JavaScript Fun! Build a Memory Game | Chris Dixon | Skillshare
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JavaScript Fun! Build a Memory Game

teacher avatar Chris Dixon, Web Developer & Online Teacher

Watch this class and thousands more

Get unlimited access to every class
Taught by industry leaders & working professionals
Topics include illustration, design, photography, and more

Watch this class and thousands more

Get unlimited access to every class
Taught by industry leaders & working professionals
Topics include illustration, design, photography, and more

Lessons in This Class

    • 1.

      Welcome To The Class!

      1:44

    • 2.

      What You Will Need For This Class

      0:44

    • 3.

      Share Your Work On Skillshare!

      1:09

    • 4.

      Project Setup & HTML

      4:46

    • 5.

      CSS Styling

      9:28

    • 6.

      Selecting Random Colors

      6:36

    • 7.

      Creating The Grid Of Squares

      5:30

    • 8.

      Listening For Clicks

      7:51

    • 9.

      Checking For a Match

      3:31

    • 10.

      Handling a Match

      6:05

    • 11.

      Tracking The Score & End Of Game

      7:09

    • 12.

      Animations

      6:55

    • 13.

      Follow Me On Skillshare!

      0:23

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About This Class

Welcome to the Javascript fun series!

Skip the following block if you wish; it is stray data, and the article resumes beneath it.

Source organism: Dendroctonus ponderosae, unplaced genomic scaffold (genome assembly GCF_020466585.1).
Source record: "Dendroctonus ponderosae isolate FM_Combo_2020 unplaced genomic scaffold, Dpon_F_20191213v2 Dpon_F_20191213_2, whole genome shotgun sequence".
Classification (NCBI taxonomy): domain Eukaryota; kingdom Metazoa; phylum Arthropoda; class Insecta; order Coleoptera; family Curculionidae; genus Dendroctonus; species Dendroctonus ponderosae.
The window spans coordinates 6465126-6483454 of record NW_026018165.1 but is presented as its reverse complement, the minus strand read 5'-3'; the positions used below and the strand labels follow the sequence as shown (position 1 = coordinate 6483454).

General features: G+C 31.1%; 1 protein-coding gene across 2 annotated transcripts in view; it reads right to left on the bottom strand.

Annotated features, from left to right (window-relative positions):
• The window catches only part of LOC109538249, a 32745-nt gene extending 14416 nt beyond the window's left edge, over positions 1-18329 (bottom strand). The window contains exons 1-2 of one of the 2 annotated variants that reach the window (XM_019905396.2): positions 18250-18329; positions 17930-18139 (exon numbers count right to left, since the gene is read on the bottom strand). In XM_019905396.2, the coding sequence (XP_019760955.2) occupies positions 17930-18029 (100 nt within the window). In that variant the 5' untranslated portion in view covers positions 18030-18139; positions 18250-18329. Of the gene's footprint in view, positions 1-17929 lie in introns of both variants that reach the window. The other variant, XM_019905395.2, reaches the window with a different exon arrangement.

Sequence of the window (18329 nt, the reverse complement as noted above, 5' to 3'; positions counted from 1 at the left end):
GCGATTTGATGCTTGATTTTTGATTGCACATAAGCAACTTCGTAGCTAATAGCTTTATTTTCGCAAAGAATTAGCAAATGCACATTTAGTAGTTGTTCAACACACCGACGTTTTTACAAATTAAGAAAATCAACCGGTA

You can find all of the code and project stages here:

https://github.com/chrisdixon161/fun-javascript-projects.com

For web design or development, there are 3 must-know technologies, HTML, CSS, and Javascript.

The main aim of the JavaScript fun series is to take your knowledge of these 3 (only a little is required!), and put them into practice by building a series of educational, yet fun projects that show you exactly how they work perfectly together. Working on projects and solving problems is a great way to learn.

The project we will build in this class will be a Javascript Memory Game. We show the player a grid of squares, then when clicked on, the background color is revealed. The idea is to find matching pairs to complete the game. Wrong guesses then once again hide the background color so the player needs to remember each one.

All the required tools are free to download, I will be using the following:

Visual Studio Code Text Editor: https://code.visualstudio.com​

Chrome Web Browser: https://www.google.co.uk/chrome/browser

We begin by creating the user interface with HTML. We then apply styling using CSS. 

Then we add Javascript, this is where the real magic happens! 

You will learn things such as:

  • Creating HTML interfaces
  • Styling with CSS
  • Incorporating JavaScript and linking external files
  • Variables / Constants
  • Functions
  • Event handlers
  • Manipulating the DOM
  • Loops
  • Arrays & Array Methods / Properties
  • Animations
  • Conditionals
  • Javascript Math & Random numbers
  • And much more!